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IPFS News Link • Economy - Economics USA

What Happens When The Economic Momentum Ends?

• Zero Hedge - Tyler Durden

Authored by Bruce Wilds via Advancing Time blog,

The economic landscape before us continues to look like something out of  "Alice And The Looking Glass". A bizarre  and unrecognizable land, a land that is distorted and papered over by ream after ream of paper. For over a decade this paper has been rolling off the printing presses of central banks all across the world in an attempt to mask reality. Peter Schiff says, printing money is to the economy what taking drugs is to a drug addict. In the short term, it makes the economy feel good, but in the long run, it is much worse off. Unfortunately, what was once the "long-run" or "distant future" is now getting much closer.

At some point we have simply overbuilt!

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Many people are now set to blame any slowdown in global growth on what has been declared a very dangerous and protracted trade war. Going into it many economists warned it could be truly disastrous for the entire global economy. In my opinion, the fear of slowing trade and how it will affect America is being overplayed and is not the chief catalyst for a slowdown here in America. While it is easy to target trade as the culprit and Trump as the instigator this conclusion is not supported by facts. We should remember the economy moves in cycles and this one is long in the tooth by historical standards.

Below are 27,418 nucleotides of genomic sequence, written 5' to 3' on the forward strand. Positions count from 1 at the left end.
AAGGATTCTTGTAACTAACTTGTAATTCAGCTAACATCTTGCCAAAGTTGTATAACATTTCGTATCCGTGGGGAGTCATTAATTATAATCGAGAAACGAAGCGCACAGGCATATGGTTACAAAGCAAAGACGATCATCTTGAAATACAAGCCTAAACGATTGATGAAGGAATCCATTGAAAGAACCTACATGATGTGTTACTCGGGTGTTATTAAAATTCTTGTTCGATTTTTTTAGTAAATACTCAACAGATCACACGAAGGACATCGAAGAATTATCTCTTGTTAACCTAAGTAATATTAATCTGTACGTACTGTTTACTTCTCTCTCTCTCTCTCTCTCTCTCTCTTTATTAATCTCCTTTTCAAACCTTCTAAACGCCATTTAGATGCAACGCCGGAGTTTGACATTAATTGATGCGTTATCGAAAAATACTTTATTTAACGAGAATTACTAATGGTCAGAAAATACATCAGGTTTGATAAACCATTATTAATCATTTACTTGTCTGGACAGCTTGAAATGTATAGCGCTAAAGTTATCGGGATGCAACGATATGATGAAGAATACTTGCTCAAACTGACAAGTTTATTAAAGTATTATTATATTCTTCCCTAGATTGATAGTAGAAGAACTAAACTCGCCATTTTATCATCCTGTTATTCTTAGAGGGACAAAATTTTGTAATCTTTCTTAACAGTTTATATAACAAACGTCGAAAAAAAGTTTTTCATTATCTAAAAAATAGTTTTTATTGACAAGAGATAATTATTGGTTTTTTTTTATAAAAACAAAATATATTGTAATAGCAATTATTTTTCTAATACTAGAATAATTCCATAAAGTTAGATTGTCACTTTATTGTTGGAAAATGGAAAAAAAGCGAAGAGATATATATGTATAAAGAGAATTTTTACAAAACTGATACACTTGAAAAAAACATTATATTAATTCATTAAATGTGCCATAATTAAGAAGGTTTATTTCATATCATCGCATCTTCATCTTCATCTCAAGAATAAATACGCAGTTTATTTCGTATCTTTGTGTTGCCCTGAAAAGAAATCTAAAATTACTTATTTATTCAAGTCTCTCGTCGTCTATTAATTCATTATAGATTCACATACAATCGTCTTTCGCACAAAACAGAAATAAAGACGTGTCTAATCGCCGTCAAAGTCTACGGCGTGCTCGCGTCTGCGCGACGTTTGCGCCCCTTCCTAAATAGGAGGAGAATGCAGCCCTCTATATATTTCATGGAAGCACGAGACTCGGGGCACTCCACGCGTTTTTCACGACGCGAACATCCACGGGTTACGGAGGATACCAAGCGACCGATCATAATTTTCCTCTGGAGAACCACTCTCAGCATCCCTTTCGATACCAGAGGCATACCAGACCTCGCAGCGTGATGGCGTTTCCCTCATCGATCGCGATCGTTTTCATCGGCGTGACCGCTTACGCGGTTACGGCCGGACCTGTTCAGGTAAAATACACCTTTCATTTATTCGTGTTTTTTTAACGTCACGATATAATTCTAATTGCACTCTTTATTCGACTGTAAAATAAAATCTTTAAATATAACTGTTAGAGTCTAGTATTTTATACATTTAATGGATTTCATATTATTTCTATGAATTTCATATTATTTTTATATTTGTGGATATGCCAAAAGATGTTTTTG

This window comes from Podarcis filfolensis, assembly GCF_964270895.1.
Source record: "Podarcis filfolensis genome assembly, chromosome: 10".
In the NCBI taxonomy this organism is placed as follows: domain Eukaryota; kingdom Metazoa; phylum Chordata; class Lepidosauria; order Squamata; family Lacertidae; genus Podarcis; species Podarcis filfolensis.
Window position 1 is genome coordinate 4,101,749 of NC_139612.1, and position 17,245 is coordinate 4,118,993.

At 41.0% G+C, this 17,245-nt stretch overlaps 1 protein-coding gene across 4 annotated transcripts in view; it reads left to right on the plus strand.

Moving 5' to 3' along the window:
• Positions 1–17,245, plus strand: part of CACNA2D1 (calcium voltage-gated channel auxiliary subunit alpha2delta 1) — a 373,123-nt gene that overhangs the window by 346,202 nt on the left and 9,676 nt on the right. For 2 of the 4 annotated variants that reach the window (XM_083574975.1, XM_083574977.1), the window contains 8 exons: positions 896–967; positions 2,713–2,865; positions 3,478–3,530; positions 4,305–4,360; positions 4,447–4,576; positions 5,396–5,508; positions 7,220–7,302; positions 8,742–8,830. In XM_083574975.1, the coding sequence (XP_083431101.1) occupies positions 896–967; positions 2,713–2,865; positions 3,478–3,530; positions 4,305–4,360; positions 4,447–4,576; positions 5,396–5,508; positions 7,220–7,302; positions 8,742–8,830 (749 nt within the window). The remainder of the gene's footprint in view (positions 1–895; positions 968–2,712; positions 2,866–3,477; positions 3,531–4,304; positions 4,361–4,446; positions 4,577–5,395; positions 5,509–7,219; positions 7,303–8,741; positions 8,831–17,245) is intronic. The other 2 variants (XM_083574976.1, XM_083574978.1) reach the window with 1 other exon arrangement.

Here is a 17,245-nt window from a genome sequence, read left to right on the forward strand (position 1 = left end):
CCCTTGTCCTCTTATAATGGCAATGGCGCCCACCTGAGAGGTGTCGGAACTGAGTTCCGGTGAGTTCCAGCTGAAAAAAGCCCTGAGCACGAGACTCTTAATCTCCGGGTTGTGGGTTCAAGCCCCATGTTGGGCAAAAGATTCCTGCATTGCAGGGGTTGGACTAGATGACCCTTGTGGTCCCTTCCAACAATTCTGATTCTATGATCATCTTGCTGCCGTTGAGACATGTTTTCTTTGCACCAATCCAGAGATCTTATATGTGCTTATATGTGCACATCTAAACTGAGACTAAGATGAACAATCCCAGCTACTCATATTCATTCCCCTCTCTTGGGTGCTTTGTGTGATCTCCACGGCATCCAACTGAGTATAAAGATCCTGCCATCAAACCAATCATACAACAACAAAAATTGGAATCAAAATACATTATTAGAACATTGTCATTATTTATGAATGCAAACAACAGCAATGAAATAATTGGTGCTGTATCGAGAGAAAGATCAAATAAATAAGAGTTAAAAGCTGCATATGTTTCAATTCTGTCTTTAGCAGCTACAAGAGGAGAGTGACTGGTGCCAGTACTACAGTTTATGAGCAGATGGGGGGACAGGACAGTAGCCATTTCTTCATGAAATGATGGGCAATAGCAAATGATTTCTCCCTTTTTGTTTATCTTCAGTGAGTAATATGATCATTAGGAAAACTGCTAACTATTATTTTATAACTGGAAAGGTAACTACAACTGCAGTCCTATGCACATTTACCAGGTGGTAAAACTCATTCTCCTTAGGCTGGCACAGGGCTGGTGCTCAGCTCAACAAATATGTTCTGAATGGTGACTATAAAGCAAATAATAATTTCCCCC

Since the Bernanke experiment began, time and time again, the green shoots of economic growth have withered and required more stimulus in order to move to the next level. Each prediction of achieving escape velocity has proven to be short-lived or overly optimistic. These bursts of good news have continually been followed by disappointing economic data forcing some kind of stimulus to get the economy over the next hurdle. When all is said and done I expect economists will argue for decades over whether Bernanke indeed took us down the wrong path because "easy money" allows us to ignore important problems.

When it comes to the economy we are not talking about a well-oiled and designed machine and in the end, we may find that events are not completely under the control of those who have been placed in the driver's seat. We have just been through an expansion in credit and the monetary base of a magnitude never before witnessed in modern times. The influx of monetary stimulus from QE and massive government deficit spending has created the illusion of more pent up demand then exists or can be substantiated.


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